It is impossible not to think about roads when traveling in Sarawak’s interior. In 2012 I wrote an article about Sarawak’s rural roads for Inside Story, the excellent journal published by the Institute for Social Research at Swinburne University, when I was working on my PhD.
Writing the article was a great opportunity for me to publish some material I collected during my research which did not relate to my primary objective. In the area where I worked there were no paved roads, only logging roads maintained by logging companies. People living in the villages also used these roads, which were their only connection to the coastal cities apart from river travel, which was much slower.
When the logging companies withdrew, roads soon became impassable because they were no longer maintained. This was one of the reasons why most villagers welcomed logging and plantation companies to their area because it meant that road access would be extended and maintained.
People’s attitudes towards logging were hard to understand for a foreigner like me raised on protest campaigns against logging and the ensuing damage to the environment and the local ecosystem. The idea that local Indigenous communities were in favour of logging and plantations in their neighbourhood was surprising at first, and then understandable, at least to a degree. So, I wrote the article about the roads partly in order to debate the issue with myself.
It would be easy to criticize the government for not supplying Sarawak’s rural interior with proper roads, after all the government has made millions of Ringgit by selling logging licenses to private companies. Deep-seated corruption has meant that much of this has gone into the pockets of individual families and never found its way back to the communities.
It is difficult and costly to build and maintain roads in this tropical climate with high rainfall and sandy soils to connect small communities with few inhabitants. Nevertheless, the lack of infrastructure extends beyond roads to telecommunications, electricity and piped water. Rural communities are often entirely self-sufficient. It seems to me that the government could do well to develop areas such as mini-hydro projects through which small communities could be supplied with electricity, instead of building mega-hydro dams in the region instead, which would displace many Indigenous communities.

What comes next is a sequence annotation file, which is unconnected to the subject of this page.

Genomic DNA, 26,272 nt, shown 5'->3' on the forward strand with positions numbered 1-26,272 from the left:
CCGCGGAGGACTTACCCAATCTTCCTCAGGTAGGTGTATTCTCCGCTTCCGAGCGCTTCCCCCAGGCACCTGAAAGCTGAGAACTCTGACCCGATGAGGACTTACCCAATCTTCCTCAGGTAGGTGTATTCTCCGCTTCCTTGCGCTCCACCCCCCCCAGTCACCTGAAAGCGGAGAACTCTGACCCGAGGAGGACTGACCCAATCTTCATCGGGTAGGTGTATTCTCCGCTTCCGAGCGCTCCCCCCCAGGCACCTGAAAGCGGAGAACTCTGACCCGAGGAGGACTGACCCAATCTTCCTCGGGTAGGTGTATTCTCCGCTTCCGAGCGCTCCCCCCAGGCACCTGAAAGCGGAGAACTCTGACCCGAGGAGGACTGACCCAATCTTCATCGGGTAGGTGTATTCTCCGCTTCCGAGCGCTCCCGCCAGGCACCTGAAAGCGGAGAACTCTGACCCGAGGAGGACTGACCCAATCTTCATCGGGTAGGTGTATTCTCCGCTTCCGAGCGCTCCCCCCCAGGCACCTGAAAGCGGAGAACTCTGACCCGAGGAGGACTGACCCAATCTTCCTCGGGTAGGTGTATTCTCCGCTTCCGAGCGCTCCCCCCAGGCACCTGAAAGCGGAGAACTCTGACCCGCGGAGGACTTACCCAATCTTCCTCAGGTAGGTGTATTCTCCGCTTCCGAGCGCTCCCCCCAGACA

Writing the article gave me the opportunities to engage with these complex topics, which are very important to me. Here are some photographs which I selected for the article but was unable to use at the time:
Logging truck going upriver to collect timber from the log pond
Logging truck going downriver
Sarawak’s logging companies have expanded their operations, and workers like these two, whom I met in Long Siut, had worked in Africa for several months before returning to Malaysia.
Here is another photograph of two logging workers posing before their truck in Long Siut
This photograph shows a trading post on a boat moored not far from Long Loyang where villagers can buy necessities such as cooking gas and sell produce like rubber and other cash crops.